Different fermentation processes produced variants of an anti-CD52 monoclonal antibody that have divergent in vitro and in vivo characteristics
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The anti-CD52 antibody has already been approved for the treatment of patients with resistant chronic lymphocytic leukemia, relapsing-remitting multiple sclerosis, and has demonstrable efficacy against stem cell transplantation rejection. A CHO cell line expressing a humanized anti-CD52 monoclonal antibody (mAb-TH) was cultivated in both fed-batch and perfusion modes, and then purified. The critical quality attributes of these mAb variants were characterized and the pharmacokinetics (PK) properties were investigated. Results showed that the perfusion culture achieved higher productivity, whereas the fed-batch culture produced more aggregates and acid components. Additionally, the perfusion culture produced similar fucose, more galactose and a higher proportion of sialic acid on the anti-CD52 mAb compared to the fed-batch culture. Furthermore, the perfusion process produced anti-CD52 mAb had higher complement-dependent cytotoxicity (CDC) efficacy than that produced by the fed-batch culture, a result probably linked to its higher galactose content. However, antibody produced by fed-batch and perfusion cultures showed similar PK profiles in vivo. In conclusion, perfusion is a more efficient method than fed-batch process in the production of functional anti-CD52 monoclonal antibody. Product quality variants of anti-CD52 mAb were found in different cell culture processes, which demonstrated different physiochemical and biological activities, but comparable PK properties. Whether these observations apply to all mAbs await further investigation.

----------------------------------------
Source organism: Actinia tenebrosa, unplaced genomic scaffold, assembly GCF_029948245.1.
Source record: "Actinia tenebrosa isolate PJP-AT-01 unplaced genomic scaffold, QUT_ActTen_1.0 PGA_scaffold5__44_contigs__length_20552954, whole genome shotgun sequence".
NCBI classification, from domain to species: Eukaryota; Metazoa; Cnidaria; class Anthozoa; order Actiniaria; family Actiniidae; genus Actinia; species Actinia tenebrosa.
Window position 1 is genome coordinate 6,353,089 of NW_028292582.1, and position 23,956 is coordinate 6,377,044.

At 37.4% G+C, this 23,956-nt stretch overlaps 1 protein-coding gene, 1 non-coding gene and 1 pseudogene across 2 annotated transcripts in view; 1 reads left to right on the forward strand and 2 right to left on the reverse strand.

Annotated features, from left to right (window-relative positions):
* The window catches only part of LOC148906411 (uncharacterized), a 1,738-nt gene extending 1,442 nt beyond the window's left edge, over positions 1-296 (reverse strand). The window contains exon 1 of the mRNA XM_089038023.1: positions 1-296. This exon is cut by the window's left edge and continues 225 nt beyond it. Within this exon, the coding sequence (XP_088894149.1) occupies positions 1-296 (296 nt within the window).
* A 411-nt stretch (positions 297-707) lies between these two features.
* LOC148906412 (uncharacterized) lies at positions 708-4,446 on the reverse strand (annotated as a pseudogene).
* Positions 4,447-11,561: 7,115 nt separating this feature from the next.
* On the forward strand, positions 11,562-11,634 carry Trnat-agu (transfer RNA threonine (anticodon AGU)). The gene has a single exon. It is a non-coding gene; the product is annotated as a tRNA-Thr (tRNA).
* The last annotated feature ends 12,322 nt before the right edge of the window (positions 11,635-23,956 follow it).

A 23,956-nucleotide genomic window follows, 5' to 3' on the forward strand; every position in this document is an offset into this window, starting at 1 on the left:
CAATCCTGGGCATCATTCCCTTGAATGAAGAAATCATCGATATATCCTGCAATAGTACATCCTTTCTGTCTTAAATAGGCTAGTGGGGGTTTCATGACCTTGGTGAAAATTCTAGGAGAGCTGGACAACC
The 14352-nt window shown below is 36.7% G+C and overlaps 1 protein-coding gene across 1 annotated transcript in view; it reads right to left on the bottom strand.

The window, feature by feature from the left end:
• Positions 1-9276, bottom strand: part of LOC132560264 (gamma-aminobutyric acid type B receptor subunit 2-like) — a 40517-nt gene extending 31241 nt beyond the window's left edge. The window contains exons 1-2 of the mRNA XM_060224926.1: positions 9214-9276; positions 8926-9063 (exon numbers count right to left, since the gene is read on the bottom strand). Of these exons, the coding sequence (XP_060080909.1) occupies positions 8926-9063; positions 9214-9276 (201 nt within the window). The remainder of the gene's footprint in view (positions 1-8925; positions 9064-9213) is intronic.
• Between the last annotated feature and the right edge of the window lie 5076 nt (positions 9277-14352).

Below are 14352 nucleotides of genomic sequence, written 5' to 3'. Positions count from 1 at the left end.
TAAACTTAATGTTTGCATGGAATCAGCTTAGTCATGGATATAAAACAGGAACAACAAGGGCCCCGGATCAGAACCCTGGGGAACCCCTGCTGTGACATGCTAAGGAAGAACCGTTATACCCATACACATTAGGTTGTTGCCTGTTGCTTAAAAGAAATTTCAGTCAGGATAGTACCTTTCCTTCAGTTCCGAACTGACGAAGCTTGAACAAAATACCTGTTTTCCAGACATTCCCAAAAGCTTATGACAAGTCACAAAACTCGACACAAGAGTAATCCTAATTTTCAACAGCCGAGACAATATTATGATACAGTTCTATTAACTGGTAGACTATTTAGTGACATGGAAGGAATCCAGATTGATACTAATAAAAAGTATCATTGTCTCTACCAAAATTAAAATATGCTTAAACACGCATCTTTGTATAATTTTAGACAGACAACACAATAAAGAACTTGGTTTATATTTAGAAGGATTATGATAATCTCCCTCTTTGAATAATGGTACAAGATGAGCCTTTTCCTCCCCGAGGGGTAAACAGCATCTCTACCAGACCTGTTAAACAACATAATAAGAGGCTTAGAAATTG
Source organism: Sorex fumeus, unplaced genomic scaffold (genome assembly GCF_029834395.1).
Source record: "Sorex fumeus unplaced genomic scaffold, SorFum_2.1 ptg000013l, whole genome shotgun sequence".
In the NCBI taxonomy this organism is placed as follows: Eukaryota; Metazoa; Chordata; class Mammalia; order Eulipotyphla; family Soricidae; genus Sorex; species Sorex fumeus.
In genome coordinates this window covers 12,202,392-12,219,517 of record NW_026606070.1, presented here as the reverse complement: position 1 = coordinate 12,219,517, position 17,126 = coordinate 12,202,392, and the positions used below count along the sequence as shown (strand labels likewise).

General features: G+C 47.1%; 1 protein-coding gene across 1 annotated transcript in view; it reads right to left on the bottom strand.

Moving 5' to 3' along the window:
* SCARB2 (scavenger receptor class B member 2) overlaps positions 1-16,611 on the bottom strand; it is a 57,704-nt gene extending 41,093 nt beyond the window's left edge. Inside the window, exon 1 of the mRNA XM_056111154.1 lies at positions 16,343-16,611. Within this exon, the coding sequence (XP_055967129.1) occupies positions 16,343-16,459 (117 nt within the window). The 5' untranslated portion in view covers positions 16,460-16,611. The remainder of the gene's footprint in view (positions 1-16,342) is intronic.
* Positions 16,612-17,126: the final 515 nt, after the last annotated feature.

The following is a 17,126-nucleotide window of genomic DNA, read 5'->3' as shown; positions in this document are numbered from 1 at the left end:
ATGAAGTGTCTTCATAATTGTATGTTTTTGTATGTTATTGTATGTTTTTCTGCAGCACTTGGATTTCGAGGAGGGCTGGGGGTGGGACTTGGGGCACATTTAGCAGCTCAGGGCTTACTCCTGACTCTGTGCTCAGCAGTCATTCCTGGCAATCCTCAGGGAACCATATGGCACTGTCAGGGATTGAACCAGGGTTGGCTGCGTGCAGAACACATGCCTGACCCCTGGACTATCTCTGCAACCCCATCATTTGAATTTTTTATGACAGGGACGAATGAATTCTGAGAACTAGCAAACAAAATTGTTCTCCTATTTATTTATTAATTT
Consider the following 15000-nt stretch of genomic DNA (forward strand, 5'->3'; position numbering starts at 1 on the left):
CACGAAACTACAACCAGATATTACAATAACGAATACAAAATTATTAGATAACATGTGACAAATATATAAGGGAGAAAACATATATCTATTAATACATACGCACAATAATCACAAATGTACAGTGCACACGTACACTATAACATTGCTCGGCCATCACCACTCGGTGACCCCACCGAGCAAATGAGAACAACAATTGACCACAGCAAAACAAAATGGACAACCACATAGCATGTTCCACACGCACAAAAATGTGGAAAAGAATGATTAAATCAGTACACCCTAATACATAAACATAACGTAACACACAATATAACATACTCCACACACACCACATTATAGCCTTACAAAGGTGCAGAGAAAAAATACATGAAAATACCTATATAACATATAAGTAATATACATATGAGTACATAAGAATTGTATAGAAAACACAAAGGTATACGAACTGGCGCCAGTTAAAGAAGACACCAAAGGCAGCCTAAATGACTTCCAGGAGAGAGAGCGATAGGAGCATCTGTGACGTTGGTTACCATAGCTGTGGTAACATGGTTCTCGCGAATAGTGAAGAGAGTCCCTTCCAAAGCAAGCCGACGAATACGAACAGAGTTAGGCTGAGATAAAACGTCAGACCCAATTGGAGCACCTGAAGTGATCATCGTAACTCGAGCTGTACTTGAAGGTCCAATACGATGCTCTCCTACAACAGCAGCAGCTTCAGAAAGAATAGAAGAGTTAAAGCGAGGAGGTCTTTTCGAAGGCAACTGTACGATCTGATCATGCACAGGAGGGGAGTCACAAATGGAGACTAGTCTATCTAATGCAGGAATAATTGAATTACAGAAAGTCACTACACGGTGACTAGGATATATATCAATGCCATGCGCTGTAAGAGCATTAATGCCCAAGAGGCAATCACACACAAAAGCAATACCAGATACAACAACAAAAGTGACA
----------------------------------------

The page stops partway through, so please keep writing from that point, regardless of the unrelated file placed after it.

KeywordsAntibody Process Quality Heterogeneity Pharmacokinetics
Compliance with ethical standards
A nonclinical PK comparability study was carried out in 16 naïve cynomolgus monkeys (aged 3–5 years, weight 2–5 kg, 50% male and 50% female) provided by Hainan Jingang Laboratory Animal Co. Ltd. (Hainan, China). Cynomolgus monkeys were chosen because anti-CD52 antibody only cross-reacts with baboons and macaques, wherein only some cynomolgus monkeys have CD52 negative erythrocytes. The in vivo procedures were conducted at the National Shanghai Center for New Drug Safety Evaluation Research Center (Shanghai, China) and were approved by the Institutional Animal Care and Use Committee (IACUC) of the National Shanghai Center for New Drug Safety Evaluation Research Center (Permit Number: IACUC-2015-M-012).
The housing and experimental procedures were carried out strictly according to the United States National Research Council’s Guide for the Care and Use of Laboratory Animals. Animals were maintained in separate cages of 1000 × 750 × 930 mm3 size during daytime and paired housing was applied overnight. The temperature was maintained at 16–24 °C, the relative humidity was 40∼70%, air changes occurred at least eight times per hour, and the illumination time was 7 am to 7 pm. The animals were fed monkey chow (Ke Ao Xie Li, Beijing, China) and fresh fruits and vegetables. The cages were composed of stainless steel with a lookout, perches, and a stainless steel mirror. To alleviate animal suffering, procedures were performed under sedation with anesthesia by intramuscular (I.M.) injection of ketamine HCl (Hengrui Medicine, Jiangsu, China), animals were trained prior to the venous sampling with positive reinforcement, and fruits were offered after sampling. No animal that participated in this study was sacrificed.
Conflict of interest statement
The authors declare that they have no conflict of interest.
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